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The National Anti-Defamation League (ADL) of B'nai B'rith was founded in 1913 by Sigmund Livingston, an Illinois lawyer and scholar. The purpose of the ADL is to fight prejudice and intolerance and to preserve the Jewish democratic heritage. (cont.)
A volunteer committee under the auspices of B'nai B'rith Lodge 171, (Denver, Colo.), led by Simon Heller, preceded the establishment of the formal organization of the Anti-Defamation League, Mountain States Regional office. This committee represented every facet of Jewish life in the community. The formal organization of the ADL was established in 1941 as the tri-state office of the ADL, with Harold Saks as the first director. The purpose of the Denver chapter was to work toward the elimination of discrimination in employment, housing, accommodations and education.
Claudius B. Spencer was a Methodist Episcopal minister and editor of the Central Christian Advocate, the official newspaper of the Methodist Episcopal Church for the High Plains and Rocky Mountain Region. (cont.)
Spencer collected include correspondence, manuscripts and newspaper clippings concerning Mormonism and the Methodist response to the Mormon Church. The collection includes letters, newspaper and journal clippings, reports, typescript pages and handwritten notes, in addition to an unsigned manuscript entitled, Holiness and Mormonism.
He lived in Denver, Colorado from 1896-1912. Pinkham was ordained a Baptist minister but joined the American Unitarian Association in 1912. His outspoken opposition to U.S. involvement in World War I led him to join the Fellowship of Reconciliation. He also served as secretary of the Association to Abolish War from 1920-1927. The Association was a pacifist group committed to standing firm against the "preparedness" movement of the times. The papers include the writings and correspondence of Henry Winn Pinkham that relate to his anti-war activities along with biographical materials on Pinkham and his wife, Wenona Osborne Pinkham.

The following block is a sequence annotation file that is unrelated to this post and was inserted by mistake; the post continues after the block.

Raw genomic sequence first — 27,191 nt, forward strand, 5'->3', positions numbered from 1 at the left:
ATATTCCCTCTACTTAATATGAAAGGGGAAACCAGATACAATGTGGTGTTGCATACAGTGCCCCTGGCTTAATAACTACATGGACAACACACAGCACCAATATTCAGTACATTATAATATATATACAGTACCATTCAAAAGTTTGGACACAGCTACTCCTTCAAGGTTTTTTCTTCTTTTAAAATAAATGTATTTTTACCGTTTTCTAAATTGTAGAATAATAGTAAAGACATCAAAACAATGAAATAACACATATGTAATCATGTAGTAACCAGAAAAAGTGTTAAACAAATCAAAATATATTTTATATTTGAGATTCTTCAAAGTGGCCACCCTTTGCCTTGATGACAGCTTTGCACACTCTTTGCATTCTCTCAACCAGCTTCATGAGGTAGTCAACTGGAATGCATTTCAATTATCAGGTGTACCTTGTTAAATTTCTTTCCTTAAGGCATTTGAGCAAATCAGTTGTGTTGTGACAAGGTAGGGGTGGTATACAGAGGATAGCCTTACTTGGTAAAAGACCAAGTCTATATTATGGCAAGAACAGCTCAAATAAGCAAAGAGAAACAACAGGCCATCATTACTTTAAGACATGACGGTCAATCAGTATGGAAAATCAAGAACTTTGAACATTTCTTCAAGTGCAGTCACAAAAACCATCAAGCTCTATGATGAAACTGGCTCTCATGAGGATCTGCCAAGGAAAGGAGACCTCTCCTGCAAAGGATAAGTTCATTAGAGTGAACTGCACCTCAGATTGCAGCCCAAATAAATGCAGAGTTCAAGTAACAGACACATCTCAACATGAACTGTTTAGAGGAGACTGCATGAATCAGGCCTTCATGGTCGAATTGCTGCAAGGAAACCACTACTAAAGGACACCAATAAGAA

This fraternal organization received a charter from the National Order of B'nai B'rith on April 7, 1872. David Kline was the first president and Louis Anfenger was the first secretary. Charles M. Schayer served as president in 1876.
The B'nai B'rith Denver Chapter created Colorado's Anti-Defamation League, the Mountain States Hillel Foundation, and the B'nai B'rith Youth Organization (BBYO). One of the largest projects of the Denver B'nai B'rith was the establishment of the National Jewish Hospital for Consumptives in 1899. The Denver B'nai B'rith continues to be a major Denver organization.
The Jewish Consumptives' Relief Society was known as the JCRS and was founded in Denver, Colorado in 1904 as a non-sectarian sanatorium to treat tuberculosis (TB) patients, free of charge, in all stages of the disease. (cont.)
The society was one of the leading tuberculosis sanatoria in the country at the turn of the century founded by a group of immigrant Eastern European Jewish men, many of whom were themselves victims of TB. Headed by Dr. Charles Spivak as Secretary (1904-1927)and by Dr. Philip Hillkowitz as President (1904-1948), sanatorium treated primarily Jewish patients (notably, Solomon Bloomgarden who served as publicity chairman). In 1954 institution changed its mission to cancer research and became American Medical Center; in 1970's renamed AMC Cancer Research Center and Hospital. Today known as AMC Cancer Research Center. Records highlight tuberculosis treatment, immigration and acculturation, and the growth and development of Colorado's Jewish community. The collection includes correspondence, patient records, legal & financial records, scrapbooks, visitor registers, periodicals, minutes, committee reports, newspaper clippings, sound discs, and photographs.
In 1927, Milton Schayer, a prominent Denver businessman and community leader, wrote to a number of Nobel Prize-winning scientists, literary figures, university presidents and judges inquiring about their views on religion and science. (cont.)
He expressed a concern that college students of the day were “drifting away from all religious impulses,” and that this notion was based on “a seeming conflict between the discoveries of scientists and the claims of religionists.” Given the in-depth scientific studies and life experience of these prominent figures, he wished to know their ideas on the subject, for possible publication. Most of the correspondents either did not want their views published, or referred Schayer to writings on the matter which were already published.
The Milton Schayer Collection at the University of Denver Archives contains the responses that Schayer received to his inquiry, original hand-written and typewritten letters as well as transcriptions and translations. The collection also contains an article written by University of Denver Professor George Barany describing the collection at length, an article concerning the letter in the collection by Max Planck, and the correspondence associated with these two articles.
The book covers Jewish history, people and organizations in Colorado. The papers relate to the writing of the book, Exploring Jewish Colorado, and include correspondence, questionnaires, pamphlets, newspaper clippings, manuscript drafts, galley proofs, photocopies of photographs and illustrations from the book, and a computer disk. Newspaper clippings cover Jewish synagogues in Colorado, as well as the Guldman, Friedman and Londoner families.